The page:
Raw food cooked over fire is considered a uniquely human evolutionary trait requiring tremendous cognitive foresight. Doing so requires planning of what to cook, how to cook it and why it should be cooked in the first place, not to mention grasping the concept of using heat to transform food in the first place. Humans may have perfected the art of cooking, but new research out of Harvard University suggests our closest relatives would feel right at home at our dinner tables: Chimpanzees have the cognitive capacity to plan for, understand and even to prefer cooked foods over raw.
Alas, the poor buggers never did figure out how to make fire, which appears to be their only obstacle.
“Obviously, chimps can’t control fire, but we were trying to hypothesize about some of the other aspects of cooking, like the causal understanding that if you put this raw food on the fire it creates cooked food, or, at the extreme end of our study, the ability to plan. What’s particularly interesting about cooking is it’s something we all do, but it involves a number of capacities that, even without the context of cooking, are thought to be uniquely human. That’s why we wanted to study this in chimpanzees,” said co-author Alexandra Rosati, a postdoctoral fellow in the psychology department of Yale University who will join Harvard’s Department of Human Evolutionary Biology as an assistant professor this summer.
The importance of cooking in human evolution cannot be understated. At a basic level, cooked food is safer and less likely to harbor dangerous bacteria against which early peoples would have had no defense. Cooked food also travels well, allowing populations to plan in advance for expansion. More importantly, perhaps, cooking may be the reason humans were able to rise to dominate the planet: Cooking food effectively pre-digests it for us, meaning we needed smaller stomachs than similar apes and primates. A smaller stomach meant more resources could be allocated for larger brains, the reason we’re here today.
The study took place at the Jane Goodall Institute’s Tchimpounga Chimpanzee Sanctuary in the Republic of Congo, where tests were conducted with wild-born chimps. The first tests were simple – did chimps prefer sweet potatoes cooked in a dry pan, and were they willing to wait for one minute for the cooked food? The second test was more complicated: Chimps were given the option of one of two “cooking devices” – raw sweet potatoes were fed into each, but only one produced cooked slices. The chimps reliably chose the device that produced cooked food.
The researchers say the third and most complicated test was what really drove things home for them. Would the chimps, if given the raw ingredients, have the restraint to actually place them into the “cooking devices” rather than simply running off with the free food?
“I thought there was no way they were going to do this,” Rosati said. “There is quite a lot of research that says animals have problems with self-control when it comes to possessing food, but we were leaving the sanctuary in a few days so we decided to try it.”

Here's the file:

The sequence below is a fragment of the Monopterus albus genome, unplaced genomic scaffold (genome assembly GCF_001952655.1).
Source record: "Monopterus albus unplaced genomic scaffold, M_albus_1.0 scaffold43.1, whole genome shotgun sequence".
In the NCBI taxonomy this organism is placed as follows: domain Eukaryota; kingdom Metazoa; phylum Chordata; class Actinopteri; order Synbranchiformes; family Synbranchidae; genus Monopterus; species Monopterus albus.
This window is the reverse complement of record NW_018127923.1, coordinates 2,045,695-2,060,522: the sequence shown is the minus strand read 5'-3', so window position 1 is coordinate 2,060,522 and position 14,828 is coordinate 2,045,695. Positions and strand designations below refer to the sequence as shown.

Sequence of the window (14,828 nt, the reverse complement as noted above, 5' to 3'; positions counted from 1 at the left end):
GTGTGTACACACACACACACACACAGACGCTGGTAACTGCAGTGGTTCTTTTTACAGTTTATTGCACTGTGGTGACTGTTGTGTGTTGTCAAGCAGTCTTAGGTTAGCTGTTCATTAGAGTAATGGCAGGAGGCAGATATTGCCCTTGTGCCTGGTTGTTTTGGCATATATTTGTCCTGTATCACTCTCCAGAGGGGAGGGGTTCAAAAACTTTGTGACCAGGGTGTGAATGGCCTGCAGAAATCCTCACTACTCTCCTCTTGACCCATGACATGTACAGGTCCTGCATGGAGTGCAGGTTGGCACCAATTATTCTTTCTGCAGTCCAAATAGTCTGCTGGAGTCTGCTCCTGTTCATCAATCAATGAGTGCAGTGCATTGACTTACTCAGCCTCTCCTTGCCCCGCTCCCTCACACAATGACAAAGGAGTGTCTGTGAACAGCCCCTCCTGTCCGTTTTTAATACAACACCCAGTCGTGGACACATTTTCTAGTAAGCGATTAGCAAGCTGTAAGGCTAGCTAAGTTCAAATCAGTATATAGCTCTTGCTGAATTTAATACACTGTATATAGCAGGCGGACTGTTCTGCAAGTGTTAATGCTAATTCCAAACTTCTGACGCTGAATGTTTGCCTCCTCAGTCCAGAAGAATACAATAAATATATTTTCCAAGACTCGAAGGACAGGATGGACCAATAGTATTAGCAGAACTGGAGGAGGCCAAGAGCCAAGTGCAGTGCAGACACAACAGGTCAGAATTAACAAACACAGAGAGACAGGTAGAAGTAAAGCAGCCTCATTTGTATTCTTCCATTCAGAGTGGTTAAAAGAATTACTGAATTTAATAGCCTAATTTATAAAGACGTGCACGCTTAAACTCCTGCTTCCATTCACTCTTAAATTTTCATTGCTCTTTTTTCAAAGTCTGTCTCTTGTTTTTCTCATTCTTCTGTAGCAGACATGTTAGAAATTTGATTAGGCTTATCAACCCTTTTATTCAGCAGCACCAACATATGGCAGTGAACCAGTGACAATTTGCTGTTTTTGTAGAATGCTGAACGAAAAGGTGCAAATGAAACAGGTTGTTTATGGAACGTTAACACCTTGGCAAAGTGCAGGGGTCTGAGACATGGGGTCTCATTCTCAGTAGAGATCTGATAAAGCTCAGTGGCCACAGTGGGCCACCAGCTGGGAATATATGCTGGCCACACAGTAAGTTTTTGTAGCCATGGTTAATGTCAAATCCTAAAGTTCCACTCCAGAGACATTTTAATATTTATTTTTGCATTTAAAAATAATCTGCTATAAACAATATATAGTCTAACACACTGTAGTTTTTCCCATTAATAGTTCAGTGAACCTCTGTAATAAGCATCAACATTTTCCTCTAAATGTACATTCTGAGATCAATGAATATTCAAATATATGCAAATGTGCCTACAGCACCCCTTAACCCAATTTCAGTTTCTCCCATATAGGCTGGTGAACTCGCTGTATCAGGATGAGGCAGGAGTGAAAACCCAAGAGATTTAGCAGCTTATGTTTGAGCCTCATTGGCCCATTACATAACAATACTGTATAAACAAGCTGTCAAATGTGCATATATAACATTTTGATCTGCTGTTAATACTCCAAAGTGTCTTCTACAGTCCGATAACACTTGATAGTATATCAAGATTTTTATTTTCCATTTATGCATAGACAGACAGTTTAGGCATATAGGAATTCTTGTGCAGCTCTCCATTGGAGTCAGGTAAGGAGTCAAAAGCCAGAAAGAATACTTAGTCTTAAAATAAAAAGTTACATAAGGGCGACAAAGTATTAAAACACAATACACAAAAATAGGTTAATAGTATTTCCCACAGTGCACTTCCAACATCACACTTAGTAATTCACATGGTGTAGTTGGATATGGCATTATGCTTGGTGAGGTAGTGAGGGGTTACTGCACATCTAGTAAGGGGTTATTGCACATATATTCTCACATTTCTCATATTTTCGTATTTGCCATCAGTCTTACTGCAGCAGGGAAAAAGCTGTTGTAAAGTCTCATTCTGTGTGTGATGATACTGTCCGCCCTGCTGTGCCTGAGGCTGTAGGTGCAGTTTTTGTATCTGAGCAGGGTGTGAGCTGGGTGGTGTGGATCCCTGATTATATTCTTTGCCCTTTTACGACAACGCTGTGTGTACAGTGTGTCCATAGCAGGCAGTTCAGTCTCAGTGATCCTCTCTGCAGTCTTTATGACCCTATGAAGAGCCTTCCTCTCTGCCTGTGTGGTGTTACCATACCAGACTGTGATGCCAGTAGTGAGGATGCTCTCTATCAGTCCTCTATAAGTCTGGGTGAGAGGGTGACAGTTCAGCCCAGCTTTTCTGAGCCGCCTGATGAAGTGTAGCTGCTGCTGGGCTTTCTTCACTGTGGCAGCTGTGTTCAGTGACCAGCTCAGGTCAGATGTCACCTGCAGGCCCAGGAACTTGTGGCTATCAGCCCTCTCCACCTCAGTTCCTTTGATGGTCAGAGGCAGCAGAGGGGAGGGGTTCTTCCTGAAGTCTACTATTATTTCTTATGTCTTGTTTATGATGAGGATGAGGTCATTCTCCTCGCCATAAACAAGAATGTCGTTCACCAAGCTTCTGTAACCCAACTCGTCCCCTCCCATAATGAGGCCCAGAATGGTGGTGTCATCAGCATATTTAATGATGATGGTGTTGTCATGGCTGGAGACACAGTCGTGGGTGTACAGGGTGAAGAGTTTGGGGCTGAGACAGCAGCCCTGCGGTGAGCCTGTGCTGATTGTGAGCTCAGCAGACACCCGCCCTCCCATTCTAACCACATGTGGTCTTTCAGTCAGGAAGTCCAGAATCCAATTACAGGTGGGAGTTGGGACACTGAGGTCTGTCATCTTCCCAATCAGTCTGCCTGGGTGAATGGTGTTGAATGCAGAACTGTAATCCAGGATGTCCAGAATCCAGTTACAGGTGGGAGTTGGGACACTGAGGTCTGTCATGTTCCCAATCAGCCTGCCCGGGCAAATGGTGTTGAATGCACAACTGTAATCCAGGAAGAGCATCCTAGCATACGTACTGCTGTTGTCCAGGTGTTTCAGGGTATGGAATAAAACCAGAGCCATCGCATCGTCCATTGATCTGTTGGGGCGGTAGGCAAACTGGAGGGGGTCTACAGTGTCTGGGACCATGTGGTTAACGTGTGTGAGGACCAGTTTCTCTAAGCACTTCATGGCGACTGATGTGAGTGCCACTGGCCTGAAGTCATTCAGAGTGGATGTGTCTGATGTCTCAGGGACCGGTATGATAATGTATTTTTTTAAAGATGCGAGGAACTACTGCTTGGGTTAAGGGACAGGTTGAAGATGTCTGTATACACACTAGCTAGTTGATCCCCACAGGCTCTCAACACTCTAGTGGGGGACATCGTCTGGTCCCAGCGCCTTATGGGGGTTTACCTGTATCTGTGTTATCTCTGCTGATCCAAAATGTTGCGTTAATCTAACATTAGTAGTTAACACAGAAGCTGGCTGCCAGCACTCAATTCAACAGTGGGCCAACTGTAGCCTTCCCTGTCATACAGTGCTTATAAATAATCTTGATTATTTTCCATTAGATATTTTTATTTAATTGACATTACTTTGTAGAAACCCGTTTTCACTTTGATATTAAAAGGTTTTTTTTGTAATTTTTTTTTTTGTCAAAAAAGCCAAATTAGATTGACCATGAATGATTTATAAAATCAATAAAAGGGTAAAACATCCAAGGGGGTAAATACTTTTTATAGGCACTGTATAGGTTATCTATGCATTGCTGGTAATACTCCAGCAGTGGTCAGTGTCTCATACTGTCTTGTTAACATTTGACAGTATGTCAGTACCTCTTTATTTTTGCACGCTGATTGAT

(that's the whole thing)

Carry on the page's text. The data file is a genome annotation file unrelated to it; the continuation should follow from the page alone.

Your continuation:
Surprisingly, chimps began to choose to use the cooking device, and all told about half opted for it, suggesting that it wasn’t simply a matter of a few super-smart chimps making the leap. Another test, in which chimps were given both a raw potato and a block of wood to place in the cooking device, suggested that the chimps truly understood that only edibles could be cooked.
“That shows they don’t simply view this as a trading situation,” Rosati said. “They’re not interested in putting any random thing in the cooking device. You might expect them to put both in because they’d get twice as much, but they really don’t care about the wood piece.”
Later testing continued to confirm chimpanzees’ understanding of cooking. They demonstrated the ability to transport food for the purposes of cooking, tested for by placing the sweet potato and the cooking device about 13 feet apart. They also (and most remarkably) showed that they could obtain food now for the purposes of cooking it later. The researchers would give the chimps the potatoes, and three minutes later they would return with the cooking device. It took some time, but once they realized that the device would return, several decided it was worth the wait.
It’s worth noting that this isn’t behavior learned over years or even generations, but over the course of a small study.
The researchers say the findings make it worth reconsidering our understanding of how and when people came to control fire and cook with it. Though it’s long been believed that we controlled fire before we thought to cook with it, the scientists believe that an innate understanding of the superiority of cooked food may have been a driving force.
“Why would early humans be motivated to control fire?” Rosati asked. “I think cooking might give you a reason. We know wild chimps will observe natural fire, and they even sometimes seek out and eat cooked food left behind by it. The evidence from our cognitive studies suggests that, even before controlling fire, early hominins understood its benefits and could reason about the outcomes of putting food on fire.”